REGARDING SAWTOOTH ROOF MILLS
The Imagen Textile Mill
Maehara 20th (Car Museum)
|Sawtooth roofs are believed to have appeared first in English spinning mills during the Industrial Revolution. In the transition from hand production to large-scale manufacturing, factories grew larger. Changing management styles also required increasingly larger factories.
The Nippon Textile Corporation was constructed in Kiryu in 1889, in the vicinity of the present-day Kiryu Kosei Hospital and Kiryu City Hall. Constructed of brick, this large-scale sawtooth roof mill, were it still existent, would be one of the oldest large-scale sawtooth roof factories in Japan.
Later, the Nippon Kennen Corporation and Ryomo Textile Corporation, both
large-scale mills, were constructed with sawtooth roofs. In fact, this
style of architecture was adopted by nearly all of the textile mills in
As of 2002, there were some 260 sawtooth roof structures still remaining
in Kiryu. They are or were chiefly weaving mills, symbolic of the city
of Kiryu. Construction materials include: brick (1 building); stone (9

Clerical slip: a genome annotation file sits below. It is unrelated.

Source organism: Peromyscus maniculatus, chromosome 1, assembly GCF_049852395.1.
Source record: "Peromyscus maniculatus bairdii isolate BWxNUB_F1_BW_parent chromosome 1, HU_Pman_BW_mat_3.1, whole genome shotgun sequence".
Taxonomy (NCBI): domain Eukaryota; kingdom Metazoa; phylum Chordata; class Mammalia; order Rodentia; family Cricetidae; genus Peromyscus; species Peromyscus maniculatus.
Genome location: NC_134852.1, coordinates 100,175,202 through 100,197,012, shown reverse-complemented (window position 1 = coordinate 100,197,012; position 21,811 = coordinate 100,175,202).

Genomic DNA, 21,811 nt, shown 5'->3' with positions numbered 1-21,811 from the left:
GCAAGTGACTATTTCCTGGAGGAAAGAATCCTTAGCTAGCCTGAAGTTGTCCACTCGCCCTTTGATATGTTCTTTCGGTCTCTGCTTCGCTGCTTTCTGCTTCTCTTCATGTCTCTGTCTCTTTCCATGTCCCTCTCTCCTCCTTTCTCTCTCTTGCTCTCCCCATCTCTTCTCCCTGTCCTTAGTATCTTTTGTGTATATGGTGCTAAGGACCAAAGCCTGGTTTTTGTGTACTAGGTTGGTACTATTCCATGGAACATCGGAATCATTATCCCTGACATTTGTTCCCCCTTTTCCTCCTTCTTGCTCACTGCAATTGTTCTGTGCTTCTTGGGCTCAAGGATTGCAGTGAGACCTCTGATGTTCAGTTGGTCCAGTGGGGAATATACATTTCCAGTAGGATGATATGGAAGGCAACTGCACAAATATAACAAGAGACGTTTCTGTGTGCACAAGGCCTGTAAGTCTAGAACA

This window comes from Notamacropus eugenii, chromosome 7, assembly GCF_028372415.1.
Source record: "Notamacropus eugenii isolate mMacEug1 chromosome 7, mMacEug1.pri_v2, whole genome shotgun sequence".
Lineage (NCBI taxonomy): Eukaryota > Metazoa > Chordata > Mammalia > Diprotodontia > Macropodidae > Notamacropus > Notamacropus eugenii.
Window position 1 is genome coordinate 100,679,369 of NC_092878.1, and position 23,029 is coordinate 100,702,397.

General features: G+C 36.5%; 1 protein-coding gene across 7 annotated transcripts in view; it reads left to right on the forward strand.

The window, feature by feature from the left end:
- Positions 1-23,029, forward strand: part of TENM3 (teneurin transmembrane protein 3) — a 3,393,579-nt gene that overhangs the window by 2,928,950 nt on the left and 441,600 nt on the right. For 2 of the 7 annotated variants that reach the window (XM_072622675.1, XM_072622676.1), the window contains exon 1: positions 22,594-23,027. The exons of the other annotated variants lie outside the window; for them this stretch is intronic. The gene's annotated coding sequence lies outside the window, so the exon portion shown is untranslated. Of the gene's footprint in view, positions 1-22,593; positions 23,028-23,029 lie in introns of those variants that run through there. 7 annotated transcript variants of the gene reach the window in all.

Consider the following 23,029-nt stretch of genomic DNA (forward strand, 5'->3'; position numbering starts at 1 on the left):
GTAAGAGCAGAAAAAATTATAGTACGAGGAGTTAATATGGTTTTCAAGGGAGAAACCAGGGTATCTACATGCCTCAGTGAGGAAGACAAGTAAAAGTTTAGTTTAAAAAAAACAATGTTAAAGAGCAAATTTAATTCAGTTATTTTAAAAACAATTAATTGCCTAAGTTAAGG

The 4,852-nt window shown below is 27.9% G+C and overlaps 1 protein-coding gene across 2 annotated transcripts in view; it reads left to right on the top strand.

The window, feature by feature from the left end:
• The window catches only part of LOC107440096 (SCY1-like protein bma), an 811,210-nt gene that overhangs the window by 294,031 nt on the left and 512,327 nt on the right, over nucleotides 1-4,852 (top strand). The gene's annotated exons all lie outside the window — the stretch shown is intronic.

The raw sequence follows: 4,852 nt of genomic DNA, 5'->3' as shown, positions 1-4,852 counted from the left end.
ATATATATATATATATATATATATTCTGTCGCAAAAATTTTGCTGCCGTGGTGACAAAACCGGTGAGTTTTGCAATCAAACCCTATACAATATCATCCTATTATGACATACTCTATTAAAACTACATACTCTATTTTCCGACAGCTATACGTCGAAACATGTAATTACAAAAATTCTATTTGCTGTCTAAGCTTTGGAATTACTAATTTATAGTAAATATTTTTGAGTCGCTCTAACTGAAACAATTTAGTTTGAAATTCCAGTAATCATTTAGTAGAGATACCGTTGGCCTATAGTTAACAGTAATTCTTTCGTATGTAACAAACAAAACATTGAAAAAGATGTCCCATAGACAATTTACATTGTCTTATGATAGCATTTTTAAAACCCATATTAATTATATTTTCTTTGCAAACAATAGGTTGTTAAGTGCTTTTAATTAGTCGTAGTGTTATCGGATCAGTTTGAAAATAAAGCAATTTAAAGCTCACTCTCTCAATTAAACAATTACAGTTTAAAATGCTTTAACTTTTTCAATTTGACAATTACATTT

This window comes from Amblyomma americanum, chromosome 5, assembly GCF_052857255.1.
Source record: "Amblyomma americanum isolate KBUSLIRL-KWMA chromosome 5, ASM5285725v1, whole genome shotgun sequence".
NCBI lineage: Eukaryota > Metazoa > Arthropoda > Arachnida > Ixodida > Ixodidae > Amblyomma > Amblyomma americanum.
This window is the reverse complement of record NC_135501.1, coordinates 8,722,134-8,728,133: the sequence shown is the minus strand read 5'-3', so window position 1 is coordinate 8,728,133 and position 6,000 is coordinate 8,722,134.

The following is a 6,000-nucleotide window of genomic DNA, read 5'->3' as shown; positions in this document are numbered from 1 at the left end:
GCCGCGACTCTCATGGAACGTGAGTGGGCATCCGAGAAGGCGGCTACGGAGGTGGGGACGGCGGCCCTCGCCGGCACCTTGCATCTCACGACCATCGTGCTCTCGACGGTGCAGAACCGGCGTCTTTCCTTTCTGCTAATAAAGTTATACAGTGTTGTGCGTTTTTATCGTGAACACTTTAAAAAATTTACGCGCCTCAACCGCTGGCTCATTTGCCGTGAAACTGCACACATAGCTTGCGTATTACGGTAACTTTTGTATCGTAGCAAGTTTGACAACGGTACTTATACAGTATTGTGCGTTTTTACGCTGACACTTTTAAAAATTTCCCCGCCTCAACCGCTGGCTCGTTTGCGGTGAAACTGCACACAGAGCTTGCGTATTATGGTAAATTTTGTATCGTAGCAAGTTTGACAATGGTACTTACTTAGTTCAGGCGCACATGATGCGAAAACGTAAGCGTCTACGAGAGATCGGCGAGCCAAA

buildings); reinforced concrete (1 building); with the remaining all of
There are few large-scale mills remaining. Most of the mills have only 2 or 3 segments (each point of the sawtooth roof counting as one segment).
The majority of sawtooth roof mills in Kiryu were constructed between 1926
and 1955. After 1965, the number built decreased dramatically. This decrease
resulted from new architectural technology and progress and developments
in electricity obviating the need for large floor areas and sawtooth roofs.
In addition, the sharply angled V areas on the roofs were frequently subject
to leakage. This, combined with the slump in textile production and other
occupational changes, were all contributing factors to the demise of the
There are still many sawtooth roof buildings in Kiryu, however, as the
textile industry continues to decline and the buildings age, the number
is slowly decreasing.
For these reasons, the city is actively encouraging the renovation of sawtooth
roof buildings by promoting their use as shops, studios, museums, beauty
salons, kindergartens, etc.